Ballet star Natalia Makarova continued to be listed in "good condition" in George Washington University Hospital yesterday after she was injured by a falling piece of scenery Saturday night while performing in "On Your Toes" at the Kennedy Center.
A spokesman said yesterday that it would probably take months for Makarova to be able to dance again, depending on how she responds to physical therapy and attempts to regain motion in the shoulder.
Dr. Max H. Cohen, clinical assistant professor of surgery at GWU Medical Center and Attending Surgeon at the Washington Hospital Center, declined comment on the case but indicated that Makarova's progress was sufficient to justify a midweek discharge from the hospital.
Makarova and her husband, San Francisco industrialist Edward Karkar, could not be reached for comment yesterday. "They really want their privacy," a hospital spokesman said.
Staff members at the Kennedy Center, meanwhile, continued to investigate the incident in which Makarova's shoulder was broken and her scalp lacerated. Makarova had just played a brief scene in front of a canvas piece of scenery, referred to as a drop, into the bottom of which were battened two heavy metal pipes to weight it down.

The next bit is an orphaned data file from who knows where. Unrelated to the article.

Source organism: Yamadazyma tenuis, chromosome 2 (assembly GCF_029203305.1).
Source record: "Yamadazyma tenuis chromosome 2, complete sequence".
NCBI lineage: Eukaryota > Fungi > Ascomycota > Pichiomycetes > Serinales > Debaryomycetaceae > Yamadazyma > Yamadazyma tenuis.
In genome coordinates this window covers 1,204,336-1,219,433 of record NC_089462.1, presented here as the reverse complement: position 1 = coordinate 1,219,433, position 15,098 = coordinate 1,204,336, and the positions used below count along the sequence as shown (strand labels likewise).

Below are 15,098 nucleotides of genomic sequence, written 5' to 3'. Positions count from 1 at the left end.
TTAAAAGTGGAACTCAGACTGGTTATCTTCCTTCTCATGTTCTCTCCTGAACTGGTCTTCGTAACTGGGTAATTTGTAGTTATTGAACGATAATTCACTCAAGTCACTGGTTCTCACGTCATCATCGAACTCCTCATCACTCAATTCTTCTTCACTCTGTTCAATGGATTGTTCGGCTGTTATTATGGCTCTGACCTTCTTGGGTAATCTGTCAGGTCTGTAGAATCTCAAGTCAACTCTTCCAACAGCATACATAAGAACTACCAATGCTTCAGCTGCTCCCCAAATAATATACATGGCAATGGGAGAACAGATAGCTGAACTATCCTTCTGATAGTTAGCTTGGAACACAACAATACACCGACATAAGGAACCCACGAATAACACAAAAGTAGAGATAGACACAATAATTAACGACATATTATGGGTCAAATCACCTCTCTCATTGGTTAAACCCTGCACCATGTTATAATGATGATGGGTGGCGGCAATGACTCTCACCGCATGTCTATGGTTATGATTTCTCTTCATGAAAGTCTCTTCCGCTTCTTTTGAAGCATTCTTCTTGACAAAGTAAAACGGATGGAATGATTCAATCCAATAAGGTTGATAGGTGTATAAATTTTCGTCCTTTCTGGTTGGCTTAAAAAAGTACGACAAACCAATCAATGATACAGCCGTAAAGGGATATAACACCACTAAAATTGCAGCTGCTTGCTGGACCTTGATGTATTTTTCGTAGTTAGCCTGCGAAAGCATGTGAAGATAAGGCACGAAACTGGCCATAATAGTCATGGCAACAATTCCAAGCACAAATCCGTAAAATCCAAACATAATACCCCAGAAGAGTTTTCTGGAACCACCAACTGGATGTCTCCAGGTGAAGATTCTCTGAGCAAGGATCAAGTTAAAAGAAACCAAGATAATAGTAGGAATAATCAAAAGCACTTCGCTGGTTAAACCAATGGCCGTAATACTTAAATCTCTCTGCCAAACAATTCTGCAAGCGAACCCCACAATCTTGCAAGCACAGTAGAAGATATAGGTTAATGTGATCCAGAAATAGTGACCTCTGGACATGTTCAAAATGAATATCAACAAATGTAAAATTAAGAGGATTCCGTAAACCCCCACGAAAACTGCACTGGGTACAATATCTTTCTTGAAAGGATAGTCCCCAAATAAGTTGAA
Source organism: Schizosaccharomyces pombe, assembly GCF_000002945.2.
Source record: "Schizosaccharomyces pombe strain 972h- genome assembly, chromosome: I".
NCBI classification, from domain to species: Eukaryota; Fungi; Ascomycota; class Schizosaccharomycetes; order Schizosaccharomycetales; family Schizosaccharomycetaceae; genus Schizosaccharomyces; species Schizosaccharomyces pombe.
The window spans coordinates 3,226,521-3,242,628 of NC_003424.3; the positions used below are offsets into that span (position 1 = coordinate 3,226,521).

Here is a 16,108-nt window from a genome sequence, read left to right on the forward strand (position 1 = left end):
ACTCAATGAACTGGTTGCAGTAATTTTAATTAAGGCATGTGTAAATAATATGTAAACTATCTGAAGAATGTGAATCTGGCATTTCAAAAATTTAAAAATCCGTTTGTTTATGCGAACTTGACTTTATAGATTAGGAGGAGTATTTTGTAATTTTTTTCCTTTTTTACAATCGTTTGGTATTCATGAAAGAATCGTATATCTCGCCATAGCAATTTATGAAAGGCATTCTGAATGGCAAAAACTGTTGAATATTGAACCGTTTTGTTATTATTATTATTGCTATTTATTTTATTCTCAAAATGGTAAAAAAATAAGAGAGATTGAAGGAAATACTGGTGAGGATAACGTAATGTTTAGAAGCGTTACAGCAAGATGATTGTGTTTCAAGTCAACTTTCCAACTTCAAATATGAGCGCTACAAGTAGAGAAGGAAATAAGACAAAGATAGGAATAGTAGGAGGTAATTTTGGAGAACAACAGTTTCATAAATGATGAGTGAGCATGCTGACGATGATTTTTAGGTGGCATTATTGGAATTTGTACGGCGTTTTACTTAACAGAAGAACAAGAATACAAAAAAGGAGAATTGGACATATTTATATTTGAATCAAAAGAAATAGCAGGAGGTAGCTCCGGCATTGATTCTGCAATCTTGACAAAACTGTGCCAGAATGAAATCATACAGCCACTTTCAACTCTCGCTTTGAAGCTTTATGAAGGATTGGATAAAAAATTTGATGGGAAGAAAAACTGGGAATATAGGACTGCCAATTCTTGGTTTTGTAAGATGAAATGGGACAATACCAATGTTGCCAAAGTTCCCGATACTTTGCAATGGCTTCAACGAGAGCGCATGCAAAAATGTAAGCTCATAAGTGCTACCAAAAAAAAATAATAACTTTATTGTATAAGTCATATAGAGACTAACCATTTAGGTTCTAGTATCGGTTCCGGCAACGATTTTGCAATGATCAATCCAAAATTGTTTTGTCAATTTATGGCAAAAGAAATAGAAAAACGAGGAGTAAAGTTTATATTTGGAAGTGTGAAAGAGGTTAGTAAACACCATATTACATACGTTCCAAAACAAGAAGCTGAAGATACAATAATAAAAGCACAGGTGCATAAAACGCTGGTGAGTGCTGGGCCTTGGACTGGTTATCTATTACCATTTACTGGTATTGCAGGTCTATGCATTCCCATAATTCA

The drop ripped while it was being raised and the pipes--48 and 21 feet in length--fell and struck the ballerina, Kennedy Center officers said Sunday. Yesterday Zack Brown, who designed the costumes and scenery for the production, said the drop snagged while it was being raised.
"It caught on something and ripped and the pipe pocket ripped," Brown said. Asked what it caught on, Brown said, "It might have been a lighting instrument . . . No one's responsible. It's just an accident." Brown's work on the scenery was artistic, not mechanical.
By coincidence, the program notes for "On Your Toes" also contain a brief essay titled "Mishaps on Stage." The essay mentions several famous mishaps--for example, Shakespeare's Globe Theatre burning after a cannon fired during a performance of "Henry VIII" ignited the thatched roof -- and comments that, "a life on the boards -- as actor, dancer or singer -- is a dangerous business, indeed."